Baltimore City

What you need to know about jury duty in Maryland with trials back in full swing

For the second time in her three years living in Baltimore, Andrea Skeith received a letter this summer that many Marylanders refer to as a rite of passage — a jury duty summons.

Now that jury trials have resumed in person after months on hold amid the coronavirus pandemic, Residents throughout the state are once more being called upon to carry out their civic responsibilities in court.


“I understand it’s my duty as a citizen,” said Skeith, a Fell’s Point resident.

Throughout Maryland, potential jurors are being called to serve on a backlog of trials that had been paused because of the coronavirus pandemic.


Baltimore Circuit Court faced a backlog of over 2,000 criminal cases as of the end of June. By late last month, the court, which reviews case numbers on a monthly basis, had 1,929 civil cases with trial dates set, the majority of which need juries, according to Terri Charles, a spokesperson for the Maryland judiciary system.

Audrey Carrión, chief administrative judge for the Baltimore Circuit Court, said the court opened last fall for some jury trials, but a rise in COVID-19 cases forced the court to delay trials again.

Now, Carrión said she is elated to have jurors back in the courtroom.

“We need to make sure that we try these cases,” Carrión said. “It’s a sense of a little bit of … euphoria from our judges that, yes, we can finally sit back and do what we are charged to do, which is try cases in person.”

More than a year after the coronavirus pandemic put a stop to Maryland jury trials, they have started again, with the courts facing a backlog of cases.

In Baltimore County, Chief Administrative Judge Ruth Ann Jakubowski said that court is also addressing a backlog of cases. The county has picked an average of two juries a day and, as of Wednesday, held 13 criminal trials and 19 civil jury trials that went to a verdict.

While some people may see a summons as an inconvenience, Carrión said she is grateful for those who show up for jury duty.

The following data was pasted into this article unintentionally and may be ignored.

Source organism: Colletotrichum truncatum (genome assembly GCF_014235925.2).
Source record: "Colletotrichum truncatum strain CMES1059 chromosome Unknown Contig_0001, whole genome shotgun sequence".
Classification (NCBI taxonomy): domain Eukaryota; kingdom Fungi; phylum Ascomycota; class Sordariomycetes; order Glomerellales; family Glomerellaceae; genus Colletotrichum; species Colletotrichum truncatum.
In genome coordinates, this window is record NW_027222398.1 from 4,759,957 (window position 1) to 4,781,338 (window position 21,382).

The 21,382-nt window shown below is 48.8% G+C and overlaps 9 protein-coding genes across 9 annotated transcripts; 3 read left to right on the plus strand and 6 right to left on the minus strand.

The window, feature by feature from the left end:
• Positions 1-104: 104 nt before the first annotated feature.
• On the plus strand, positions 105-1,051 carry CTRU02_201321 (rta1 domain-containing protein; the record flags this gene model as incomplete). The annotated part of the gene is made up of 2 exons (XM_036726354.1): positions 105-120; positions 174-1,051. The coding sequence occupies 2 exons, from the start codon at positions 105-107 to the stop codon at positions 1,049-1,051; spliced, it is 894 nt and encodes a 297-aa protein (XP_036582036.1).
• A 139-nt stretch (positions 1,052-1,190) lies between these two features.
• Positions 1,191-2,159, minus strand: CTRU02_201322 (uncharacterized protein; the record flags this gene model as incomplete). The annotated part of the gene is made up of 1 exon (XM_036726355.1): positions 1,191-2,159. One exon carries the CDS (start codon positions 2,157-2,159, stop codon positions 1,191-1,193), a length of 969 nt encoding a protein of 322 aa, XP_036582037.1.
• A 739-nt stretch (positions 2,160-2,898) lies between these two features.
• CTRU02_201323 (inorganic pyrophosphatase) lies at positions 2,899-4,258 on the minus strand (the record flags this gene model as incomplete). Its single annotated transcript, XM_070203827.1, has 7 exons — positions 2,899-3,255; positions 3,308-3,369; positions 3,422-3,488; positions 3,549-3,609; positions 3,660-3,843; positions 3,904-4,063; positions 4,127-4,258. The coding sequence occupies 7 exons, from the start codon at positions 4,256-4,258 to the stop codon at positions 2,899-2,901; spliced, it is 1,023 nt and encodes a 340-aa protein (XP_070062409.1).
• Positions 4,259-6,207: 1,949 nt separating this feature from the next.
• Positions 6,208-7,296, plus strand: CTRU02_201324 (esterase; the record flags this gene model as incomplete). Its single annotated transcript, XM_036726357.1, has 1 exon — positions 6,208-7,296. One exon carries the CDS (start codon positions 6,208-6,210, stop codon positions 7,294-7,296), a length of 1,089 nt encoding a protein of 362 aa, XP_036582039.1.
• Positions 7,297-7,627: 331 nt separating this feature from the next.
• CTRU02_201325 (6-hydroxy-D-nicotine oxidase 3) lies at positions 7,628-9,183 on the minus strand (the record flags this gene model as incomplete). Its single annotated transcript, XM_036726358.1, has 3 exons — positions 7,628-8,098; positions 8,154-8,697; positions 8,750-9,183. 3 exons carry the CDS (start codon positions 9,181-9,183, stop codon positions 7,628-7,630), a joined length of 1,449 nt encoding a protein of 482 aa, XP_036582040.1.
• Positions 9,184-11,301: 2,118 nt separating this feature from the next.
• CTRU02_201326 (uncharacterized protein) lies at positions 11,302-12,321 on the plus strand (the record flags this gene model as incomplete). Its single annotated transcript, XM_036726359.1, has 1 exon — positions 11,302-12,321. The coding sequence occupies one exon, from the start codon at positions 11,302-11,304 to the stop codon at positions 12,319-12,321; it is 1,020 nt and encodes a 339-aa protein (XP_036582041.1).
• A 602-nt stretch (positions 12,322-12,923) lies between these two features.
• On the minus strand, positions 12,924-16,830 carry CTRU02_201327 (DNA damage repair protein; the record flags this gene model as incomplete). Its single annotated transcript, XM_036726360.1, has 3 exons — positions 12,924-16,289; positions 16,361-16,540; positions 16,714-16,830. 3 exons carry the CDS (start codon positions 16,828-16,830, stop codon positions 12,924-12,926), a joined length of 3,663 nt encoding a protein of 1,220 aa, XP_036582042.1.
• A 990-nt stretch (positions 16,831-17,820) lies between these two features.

For those who have been summoned for jury duty, here’s your guide to navigating the process and the COVID precautions in place.

How did I get selected for jury duty?

Potential jurors are selected randomly from a pool of adult voters, licensed drivers and residents of a given county or city. If you are older than 70, you can request to be exempt from jury duty.


Why does it feel like everyone is getting summoned now that trials have resumed?

If it feels like more people are getting summons for jury duty now that trials have resumed, that’s because the Fifth Judicial Circuit, made up of Anne Arundel, Carroll and Howard counties, has been sending out more summons than normal.

“We are summoning more jurors than we were prior to the pandemic to allow for a greater percentage of people who are excused from jury service or fail to appear but, in general, we are very pleased with juror attendance and appreciative of the dedication that local county residents have shown in reporting for jury duty.,” said Fifth Judicial Circuit Administrative Judge Fred Hecker in a statement.

Baltimore County had the same concern and summoned more people than normal when trials initially resumed out of fear that people wouldn’t appear for jury duty, although that hasn’t seemed to be an issue.

“I was really worried at the beginning that people wouldn’t show up,” Jakubowski said. “We have not had an issue with people showing up. I mean, people are actually eager to serve. Maybe people want to get out of the house.”

In Baltimore City however, Charles said the number of calls for jury duty in Baltimore City is not higher than before the pandemic.

In Harford County, Jury Commissioner Catherine Valdivia said the court is sending out summons for around 140 jurors a day, a number that Valdivia said is about average compared to pre-pandemic numbers.